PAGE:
That was the one question that kept popping into my head as I wrote Friday morning's post about Bing Crosby and the complete and long-lost broadcast from Game 7 of the 1960 World Series.
After all, the recent Crosby find and 2006's discovery of Don Larsen's perfect game in the World Series rank as two giant discoveries in the game of tracking down footage that's never been archived.
So what items are still on the most-wanted list at MLB Productions, the baseball arm that does the detective work when it comes to finding lost films?
To find out, I got on the horn with Nick Trotta, the senior library and licensing manager for MLB Productions, on Friday afternoon. Trotta works with a staff of 10 people at the New Jersey complex they share with MLB Network. The archives contain about 200,000 hours of footage and the workers there have an encyclopedic knowledge of the shots they have — as well as the ones they don't.
1. Bobby Thomson's "Shot Heard 'Round The World Game" (complete broadcast)
"That's absolutely at the top of the list," Trotta quickly said when I posed the question and for good reason. Not only is the third game of the 1951 NL pennant tiebreaker a big piece of baseball history, it's also a big piece of television history as it was the first baseball game to be broadcast from coast-to-coast. And while Thomson's homer has been seen millions of times from the newsreels that were produced, Trotta says there's nothing quite as valuable as having the broadcast of a complete game at your disposal.
"The newsreel highlights were put together by people who knew what was going to happen," he said. "But with a complete game, it's being called by broadcasters who don't know what's going to happen. It's a much different kind of tension and drama."
2. Game 7 of the 1962 World Series (complete broadcast)
Bing Crosby's wine cellar just produced the original footage from the low point of Ralph Terry's career — giving up the winning home run to Bill Mazeroski — so the universe should reward him by allowing the discovery of the high point of his time. That would be his 1-0 complete-game victory over the San Francisco Giants, which ended dramatically when Bobby Richardson snagged Willie McCovey's hard line drive to first.
Trotta says there are more than a few complete World Series games from the '50s and '60s that they're still searching for. Though the first earliest complete World Series contests are games 6 and 7 of the 1952 World Series, many after that weren't saved for posterity. Recording games via kinescope was an expensive proposition and networks didn't have the space, money or foresight to save the games on videotape.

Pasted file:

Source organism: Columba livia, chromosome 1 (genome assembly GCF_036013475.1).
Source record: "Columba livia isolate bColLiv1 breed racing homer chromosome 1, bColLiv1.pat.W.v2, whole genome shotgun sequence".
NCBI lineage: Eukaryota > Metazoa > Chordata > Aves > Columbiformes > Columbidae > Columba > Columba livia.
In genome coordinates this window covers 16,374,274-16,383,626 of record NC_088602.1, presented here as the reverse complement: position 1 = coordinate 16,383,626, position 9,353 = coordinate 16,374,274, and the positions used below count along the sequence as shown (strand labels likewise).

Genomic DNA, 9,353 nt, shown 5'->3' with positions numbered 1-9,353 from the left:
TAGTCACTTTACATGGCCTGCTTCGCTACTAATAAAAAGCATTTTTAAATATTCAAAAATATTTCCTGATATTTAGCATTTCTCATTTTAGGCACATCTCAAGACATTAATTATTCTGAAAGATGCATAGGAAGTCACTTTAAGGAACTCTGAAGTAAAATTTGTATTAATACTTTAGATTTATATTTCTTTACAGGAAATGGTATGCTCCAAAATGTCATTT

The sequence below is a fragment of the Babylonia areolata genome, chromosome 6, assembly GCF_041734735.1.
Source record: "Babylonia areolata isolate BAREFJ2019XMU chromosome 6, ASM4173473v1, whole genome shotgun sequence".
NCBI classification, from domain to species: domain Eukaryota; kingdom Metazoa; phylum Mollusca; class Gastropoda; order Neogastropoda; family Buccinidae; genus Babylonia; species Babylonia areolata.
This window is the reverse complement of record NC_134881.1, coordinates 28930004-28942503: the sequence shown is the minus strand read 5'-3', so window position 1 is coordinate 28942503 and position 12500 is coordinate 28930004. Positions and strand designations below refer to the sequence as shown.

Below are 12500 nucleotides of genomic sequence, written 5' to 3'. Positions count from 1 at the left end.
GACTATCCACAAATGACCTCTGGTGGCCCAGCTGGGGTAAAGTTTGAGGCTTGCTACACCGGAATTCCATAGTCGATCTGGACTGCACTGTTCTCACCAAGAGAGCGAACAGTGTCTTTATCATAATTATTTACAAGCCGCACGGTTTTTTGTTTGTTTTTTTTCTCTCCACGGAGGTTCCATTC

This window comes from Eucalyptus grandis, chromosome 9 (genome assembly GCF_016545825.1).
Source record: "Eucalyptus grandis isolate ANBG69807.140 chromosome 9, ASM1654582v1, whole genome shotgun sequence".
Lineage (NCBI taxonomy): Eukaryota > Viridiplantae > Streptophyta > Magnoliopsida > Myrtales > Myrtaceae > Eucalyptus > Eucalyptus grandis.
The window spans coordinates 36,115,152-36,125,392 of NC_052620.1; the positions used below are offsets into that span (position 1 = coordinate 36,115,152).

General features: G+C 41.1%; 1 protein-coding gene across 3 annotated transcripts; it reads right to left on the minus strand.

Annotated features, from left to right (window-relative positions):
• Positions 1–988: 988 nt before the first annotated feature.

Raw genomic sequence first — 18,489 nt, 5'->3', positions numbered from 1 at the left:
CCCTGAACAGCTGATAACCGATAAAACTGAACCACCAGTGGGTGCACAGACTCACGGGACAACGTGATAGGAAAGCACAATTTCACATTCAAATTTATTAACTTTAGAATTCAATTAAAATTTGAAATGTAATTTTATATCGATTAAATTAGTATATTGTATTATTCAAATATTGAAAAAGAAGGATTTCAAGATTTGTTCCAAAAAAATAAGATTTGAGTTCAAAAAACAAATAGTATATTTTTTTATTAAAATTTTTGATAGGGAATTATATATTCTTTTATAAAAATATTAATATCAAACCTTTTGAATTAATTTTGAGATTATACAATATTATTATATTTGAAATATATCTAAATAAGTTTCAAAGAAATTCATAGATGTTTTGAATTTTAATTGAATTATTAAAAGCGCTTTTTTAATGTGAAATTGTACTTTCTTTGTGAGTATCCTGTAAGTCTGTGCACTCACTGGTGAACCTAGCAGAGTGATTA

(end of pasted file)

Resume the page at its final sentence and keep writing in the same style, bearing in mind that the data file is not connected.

"Back then, no one thought anyone would want to go back and watch them," Trotta said.
3. Footage and clips of early Hall of Famers
Players like Cy Young, Honus Wagner and Christy Mathewson are icons of the game, but MLB Productions does not have a single clip of them playing during their careers. They even only have about an hour's worth of Babe Ruth footage, which was why the 2009 discovery of a clip of the Bambino playing outfield made for such a big headline. The Ruth film was found by a man in New Hampshire who was looking through his grandfather's home-movie collection, so Trotta always holds out hope that clips of other old-timers will be found in a similar fashion.
4. Warren Spahn and Juan Marichal's 16-inning game in 1963
Trotta says finding this famous game is one of his co-worker's pet obsessions and for good reason. Both Spahn and Marichal went the distance in this 1-0 Giants victory, and five other Hall of Famers — Hank Aaron, Eddie Mathews, Willie Mays, Willie McCovey and Orlando Cepeda — played in the game. A solo homer by Mays in the 16th ended the duel.
Trotta says the game is good enough to be a movie on its own, but it's unknown if it was ever televised. Spotty records show that only 18 Giants games were broadcast that year while 45 Braves games made it to the airwaves. There's still a lot of sleuthing to be done.
5. Fred Merkle's Boner in 1908
It's the smallest needle in the biggest haystack, but Trotta would love to find footage — no matter how crude — of the baserunning mistake that cost the Giants the National League pennant. Yeah, there's a good chance that it was never captured, but Trotta says that when people head up to their attics and down to their basements, you never know what they're going to turn up.